Gardening

When should i water my indoor plants

When should i water my indoor plants



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When should i water my indoor plants?

My indoor plant(dead) but it water, I think it's because I didn't water it everyday. It die in 1 day, it's kind of my fault, but it die at 1 day. Before it die, I don't know if it's a dry patch or if it's for fungus disease? I feel a little bit bad because when I'm at work, it always shut down all day, not turn on, no smell, nothing until the next day, it turn on slowly at 4 in the morning and water everyday. I want to know when i should water indoor plants?

It's probably fungal disease as fungus will develop overnight, then at first the first hours it will dry out and then slowly start to rot. There is no quick easy answer, best just to wait and see if it happens again.

Originally Posted by ^_^marmitron

1. Is a plant in distress...Have you checked that it's not too close to a heater?2. Are you watering regularly or maybe if you're in a hot room, or getting just a little below the recommended water levels for the room temperature?3. What are you doing in the room that might not be allowing for even a slight wind that might be carrying some over.

I found it in a hanging pot in a shed, then it die suddenly after I moved it, It's not in the house and I don't know the temperature and wind in the house at that time. (May be hot in the summer)

It's probably fungal disease as fungus will develop overnight, then at first the first hours it will dry out and then slowly start to rot. There is no quick easy answer, best just to wait and see if it happens again.

...

I found it in a hanging pot in a shed, then it die suddenly after I moved it, It's not in the house and I don't know the temperature and wind in the house at that time. (May be hot in the summer)

You should keep your indoor plants well ventilated and at a comfortable room temperature.

mills,

Good advice, keep a humidifier going at night in the sleeping area and dehumidify when you are sleeping.

When plants like palms and bromeliads are in direct sunlight their metabolism gets altered to make more of an extract to handle the ultraviolet radiation. This is a problem with anything that is growing in light and gets an imbalance like this.

In a plant with a dry spot, you are giving it the perfect environment to get started. And, it has probably reached a critical point of fungal or virus development. You need to plan on removing the plant and re-potting it.

Of course, after you get the new plant you then have to establish it. If you have room, plan on a succulent starter kit for it.

mills,

Good advice, keep a humidifier going at night in the sleeping area and dehumidify when you are sleeping.

When plants like palms and bromeliads are in direct sunlight their metabolism gets altered to make more of an extract to handle the ultraviolet radiation. This is a problem with anything that is growing in light and gets an imbalance like this.

In a plant with a dry spot, you are giving it the perfect environment to get started. And, it has probably reached a critical point of fungal or virus development. You need to plan on removing the plant and re-potting it.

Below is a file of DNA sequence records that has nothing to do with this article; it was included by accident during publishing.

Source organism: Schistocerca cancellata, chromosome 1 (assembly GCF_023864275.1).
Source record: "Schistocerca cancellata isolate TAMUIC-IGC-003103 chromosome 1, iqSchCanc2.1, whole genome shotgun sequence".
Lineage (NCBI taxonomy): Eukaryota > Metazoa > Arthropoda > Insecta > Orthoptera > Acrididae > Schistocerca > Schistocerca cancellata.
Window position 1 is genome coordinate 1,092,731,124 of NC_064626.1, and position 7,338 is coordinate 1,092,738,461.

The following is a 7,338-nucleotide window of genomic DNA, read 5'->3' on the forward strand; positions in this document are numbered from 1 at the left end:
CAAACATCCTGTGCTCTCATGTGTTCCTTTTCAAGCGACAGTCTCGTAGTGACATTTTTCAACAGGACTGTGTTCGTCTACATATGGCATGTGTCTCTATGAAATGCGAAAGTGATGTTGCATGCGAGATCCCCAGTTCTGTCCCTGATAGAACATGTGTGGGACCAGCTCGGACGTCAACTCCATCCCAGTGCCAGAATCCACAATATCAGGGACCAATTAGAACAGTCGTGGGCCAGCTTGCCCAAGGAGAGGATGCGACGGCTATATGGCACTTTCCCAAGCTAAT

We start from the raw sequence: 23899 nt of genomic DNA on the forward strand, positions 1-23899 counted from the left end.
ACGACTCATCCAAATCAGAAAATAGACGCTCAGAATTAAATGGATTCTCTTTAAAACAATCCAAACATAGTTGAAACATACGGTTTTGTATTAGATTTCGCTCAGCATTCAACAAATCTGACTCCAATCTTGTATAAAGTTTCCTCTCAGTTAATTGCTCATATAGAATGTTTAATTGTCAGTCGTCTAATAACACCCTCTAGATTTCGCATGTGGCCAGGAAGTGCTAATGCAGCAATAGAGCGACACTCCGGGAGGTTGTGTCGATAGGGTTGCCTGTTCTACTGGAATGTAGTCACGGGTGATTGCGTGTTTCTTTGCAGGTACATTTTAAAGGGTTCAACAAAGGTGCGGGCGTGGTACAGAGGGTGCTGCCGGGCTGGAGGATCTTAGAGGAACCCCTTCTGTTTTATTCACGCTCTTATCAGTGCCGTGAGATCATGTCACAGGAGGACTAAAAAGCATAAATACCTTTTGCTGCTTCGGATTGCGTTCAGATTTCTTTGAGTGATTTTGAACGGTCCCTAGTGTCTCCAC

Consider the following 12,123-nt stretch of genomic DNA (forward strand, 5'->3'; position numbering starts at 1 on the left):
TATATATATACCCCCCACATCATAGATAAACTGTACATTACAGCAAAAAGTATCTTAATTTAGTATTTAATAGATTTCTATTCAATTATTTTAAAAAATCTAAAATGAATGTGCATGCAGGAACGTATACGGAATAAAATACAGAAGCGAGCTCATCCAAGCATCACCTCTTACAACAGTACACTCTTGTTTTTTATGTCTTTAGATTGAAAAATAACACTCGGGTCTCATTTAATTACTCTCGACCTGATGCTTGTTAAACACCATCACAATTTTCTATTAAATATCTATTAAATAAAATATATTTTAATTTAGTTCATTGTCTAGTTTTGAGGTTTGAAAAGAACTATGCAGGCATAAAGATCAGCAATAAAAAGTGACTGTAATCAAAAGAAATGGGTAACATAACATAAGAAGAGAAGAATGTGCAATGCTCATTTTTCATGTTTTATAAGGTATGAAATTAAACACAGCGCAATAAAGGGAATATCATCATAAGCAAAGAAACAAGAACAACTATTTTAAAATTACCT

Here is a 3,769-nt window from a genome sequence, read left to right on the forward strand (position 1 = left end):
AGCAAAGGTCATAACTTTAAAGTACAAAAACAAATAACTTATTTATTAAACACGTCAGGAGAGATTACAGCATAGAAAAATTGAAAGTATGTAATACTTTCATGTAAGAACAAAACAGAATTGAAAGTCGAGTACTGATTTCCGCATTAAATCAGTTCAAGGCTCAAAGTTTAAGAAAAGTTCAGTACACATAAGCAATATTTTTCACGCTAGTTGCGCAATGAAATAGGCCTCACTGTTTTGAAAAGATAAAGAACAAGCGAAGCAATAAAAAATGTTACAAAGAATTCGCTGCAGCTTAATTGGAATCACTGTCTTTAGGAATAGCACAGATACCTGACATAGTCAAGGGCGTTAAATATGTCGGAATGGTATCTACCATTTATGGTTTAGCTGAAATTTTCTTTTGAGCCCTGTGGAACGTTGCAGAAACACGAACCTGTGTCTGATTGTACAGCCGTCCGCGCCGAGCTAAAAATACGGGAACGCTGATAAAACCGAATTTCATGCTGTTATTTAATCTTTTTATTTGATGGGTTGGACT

Of course, after you get the new plant you then have to establish it. If you have room, plan on a succulent starter kit for it.

good advice I agree with it,

I agree, it needs repotting. When I first started in this hobby I made all the mistakes I know you are not going to want to make.

The first mistake I made was letting it dry out in a hot sunny room.

I know how to spot-pot them, but my first plant was almost all dried out when I repotted it, I was amazed that it came out of it looking healthy.

It got better as it grew, but it took a long time for me to learn,

One more thing, I must have learned to much,

I learned not to stand the plant on its side.

I stand it up straight.

If there is no natural light its okay to do this, but if there is an artificial light I do not stand it up.

I can have both my tomatoes and houseplants on my kitchen counters, because the counter is cooled by the ventilator in my kitchen.

I really do agree with other suggestions about too much wind.

But, it is my home and I can do what I want,

I am no expert, but I am growing a number of plants, I have had experience with several.

My advice is "Do what you want, but this is how I do things, if you do the same you will be fine"

Finally, I have added a chest freezer for my plants.

I store plants in it after they have grown for a while.

I use air-tight bags, if the plant has a name tag or something it won't hurt.

If it was a basil plant, I let it stay outdoors a few more days before bringing it in the house.

But, the reason I keep it indoors is for a living plant, if you can grow it out door, then great, grow it out door.

Personally, if I don't have a whole room in my house, I won't have room for it, this is why I have no room in the house for a small plant.

If it is indoors and not in a natural environment, I don't let it dry out too long.

If I do keep it longer, it has a humidifier going while it is waiting for someone to pick it up.

Growing indoors is like a pet.

I try to be a responsible pet owner.